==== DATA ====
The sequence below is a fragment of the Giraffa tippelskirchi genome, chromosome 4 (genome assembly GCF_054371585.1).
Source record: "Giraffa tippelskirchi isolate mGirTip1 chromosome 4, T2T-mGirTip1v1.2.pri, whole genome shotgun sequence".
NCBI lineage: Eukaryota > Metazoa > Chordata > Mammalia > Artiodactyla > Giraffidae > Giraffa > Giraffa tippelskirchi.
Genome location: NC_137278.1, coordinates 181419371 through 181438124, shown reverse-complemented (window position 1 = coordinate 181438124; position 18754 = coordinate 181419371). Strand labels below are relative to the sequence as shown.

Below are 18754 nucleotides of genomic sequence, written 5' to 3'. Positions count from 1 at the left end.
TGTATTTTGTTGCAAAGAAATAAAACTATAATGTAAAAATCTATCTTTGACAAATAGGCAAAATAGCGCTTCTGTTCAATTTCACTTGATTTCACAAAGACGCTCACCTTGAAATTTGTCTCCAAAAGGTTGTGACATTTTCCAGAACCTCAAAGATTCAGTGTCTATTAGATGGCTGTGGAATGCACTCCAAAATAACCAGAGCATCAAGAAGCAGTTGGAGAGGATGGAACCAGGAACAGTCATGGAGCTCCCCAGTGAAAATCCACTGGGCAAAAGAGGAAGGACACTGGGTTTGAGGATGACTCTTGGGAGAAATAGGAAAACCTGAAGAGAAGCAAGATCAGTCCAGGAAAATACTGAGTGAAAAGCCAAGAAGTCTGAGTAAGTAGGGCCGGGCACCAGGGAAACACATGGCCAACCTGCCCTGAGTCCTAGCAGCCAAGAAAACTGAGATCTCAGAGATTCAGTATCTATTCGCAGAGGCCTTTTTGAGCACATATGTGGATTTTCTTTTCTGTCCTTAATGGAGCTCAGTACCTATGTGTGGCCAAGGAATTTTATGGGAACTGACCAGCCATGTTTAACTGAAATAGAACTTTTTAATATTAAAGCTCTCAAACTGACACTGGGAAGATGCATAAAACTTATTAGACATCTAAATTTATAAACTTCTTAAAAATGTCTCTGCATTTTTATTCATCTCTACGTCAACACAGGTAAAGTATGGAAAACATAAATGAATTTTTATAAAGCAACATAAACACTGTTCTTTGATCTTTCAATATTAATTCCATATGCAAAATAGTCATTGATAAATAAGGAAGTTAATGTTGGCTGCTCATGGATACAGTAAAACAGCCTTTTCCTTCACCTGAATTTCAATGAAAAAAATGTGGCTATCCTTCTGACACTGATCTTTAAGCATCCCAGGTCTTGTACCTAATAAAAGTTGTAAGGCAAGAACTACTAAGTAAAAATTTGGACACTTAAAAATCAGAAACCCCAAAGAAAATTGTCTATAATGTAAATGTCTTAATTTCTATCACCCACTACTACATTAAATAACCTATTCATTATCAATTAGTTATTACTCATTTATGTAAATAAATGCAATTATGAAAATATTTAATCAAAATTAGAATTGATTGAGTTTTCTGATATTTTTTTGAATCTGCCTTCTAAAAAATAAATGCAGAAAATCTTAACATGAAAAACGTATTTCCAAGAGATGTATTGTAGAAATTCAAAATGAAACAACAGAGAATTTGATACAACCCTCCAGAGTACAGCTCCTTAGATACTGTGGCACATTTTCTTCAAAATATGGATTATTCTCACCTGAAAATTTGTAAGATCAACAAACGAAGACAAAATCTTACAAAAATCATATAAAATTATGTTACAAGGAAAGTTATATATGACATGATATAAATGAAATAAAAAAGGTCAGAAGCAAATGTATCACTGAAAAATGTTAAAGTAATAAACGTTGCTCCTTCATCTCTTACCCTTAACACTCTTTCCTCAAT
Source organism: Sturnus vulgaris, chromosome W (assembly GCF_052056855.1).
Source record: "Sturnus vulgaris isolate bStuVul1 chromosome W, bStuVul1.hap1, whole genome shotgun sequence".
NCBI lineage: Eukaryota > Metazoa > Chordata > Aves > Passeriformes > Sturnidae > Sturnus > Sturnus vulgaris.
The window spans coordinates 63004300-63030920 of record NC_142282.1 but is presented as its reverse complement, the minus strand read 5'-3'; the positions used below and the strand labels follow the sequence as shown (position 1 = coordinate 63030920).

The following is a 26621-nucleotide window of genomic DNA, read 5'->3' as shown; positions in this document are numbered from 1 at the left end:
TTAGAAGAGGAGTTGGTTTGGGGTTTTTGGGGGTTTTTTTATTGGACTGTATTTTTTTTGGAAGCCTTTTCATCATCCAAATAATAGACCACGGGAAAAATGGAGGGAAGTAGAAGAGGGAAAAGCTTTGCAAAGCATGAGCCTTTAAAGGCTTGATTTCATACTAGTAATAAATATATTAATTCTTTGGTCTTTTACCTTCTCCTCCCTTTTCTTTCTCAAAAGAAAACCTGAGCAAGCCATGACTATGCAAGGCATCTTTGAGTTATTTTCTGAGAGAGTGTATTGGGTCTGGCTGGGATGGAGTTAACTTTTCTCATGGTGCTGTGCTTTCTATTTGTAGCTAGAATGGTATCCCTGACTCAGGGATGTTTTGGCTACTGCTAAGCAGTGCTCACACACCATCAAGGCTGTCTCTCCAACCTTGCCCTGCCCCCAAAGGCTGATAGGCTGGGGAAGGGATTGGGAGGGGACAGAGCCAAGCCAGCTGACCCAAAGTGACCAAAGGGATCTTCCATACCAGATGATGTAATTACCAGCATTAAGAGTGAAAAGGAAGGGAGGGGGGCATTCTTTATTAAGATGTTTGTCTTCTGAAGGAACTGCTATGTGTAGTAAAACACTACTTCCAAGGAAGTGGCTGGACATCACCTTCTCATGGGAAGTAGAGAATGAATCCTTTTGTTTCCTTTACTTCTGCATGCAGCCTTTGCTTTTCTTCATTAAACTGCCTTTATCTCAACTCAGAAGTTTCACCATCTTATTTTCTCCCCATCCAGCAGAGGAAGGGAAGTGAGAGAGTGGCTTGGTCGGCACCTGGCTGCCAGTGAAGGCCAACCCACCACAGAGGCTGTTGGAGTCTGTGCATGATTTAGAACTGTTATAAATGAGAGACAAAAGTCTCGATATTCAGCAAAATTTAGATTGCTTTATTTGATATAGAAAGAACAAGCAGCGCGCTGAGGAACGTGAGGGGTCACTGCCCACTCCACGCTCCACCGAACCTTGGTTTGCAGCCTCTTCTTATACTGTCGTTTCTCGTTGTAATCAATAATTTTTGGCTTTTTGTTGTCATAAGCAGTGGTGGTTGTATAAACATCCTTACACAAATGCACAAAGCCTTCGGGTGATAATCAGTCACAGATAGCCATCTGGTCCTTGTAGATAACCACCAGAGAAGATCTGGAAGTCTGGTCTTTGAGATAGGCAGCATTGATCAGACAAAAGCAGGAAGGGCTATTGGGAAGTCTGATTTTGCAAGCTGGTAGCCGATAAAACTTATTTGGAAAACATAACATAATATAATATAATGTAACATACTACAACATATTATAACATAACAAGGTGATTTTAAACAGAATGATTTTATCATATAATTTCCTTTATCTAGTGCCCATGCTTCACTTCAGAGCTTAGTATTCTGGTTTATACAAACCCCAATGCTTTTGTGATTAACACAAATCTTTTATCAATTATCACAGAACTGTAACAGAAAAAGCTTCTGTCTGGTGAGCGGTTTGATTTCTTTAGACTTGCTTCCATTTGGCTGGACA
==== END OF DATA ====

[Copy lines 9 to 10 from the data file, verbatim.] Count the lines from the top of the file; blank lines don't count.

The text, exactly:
NCBI lineage: Eukaryota > Metazoa > Chordata > Aves > Passeriformes > Sturnidae > Sturnus > Sturnus vulgaris.
The window spans coordinates 63004300-63030920 of record NC_142282.1 but is presented as its reverse complement, the minus strand read 5'-3'; the positions used below and the strand labels follow the sequence as shown (position 1 = coordinate 63030920).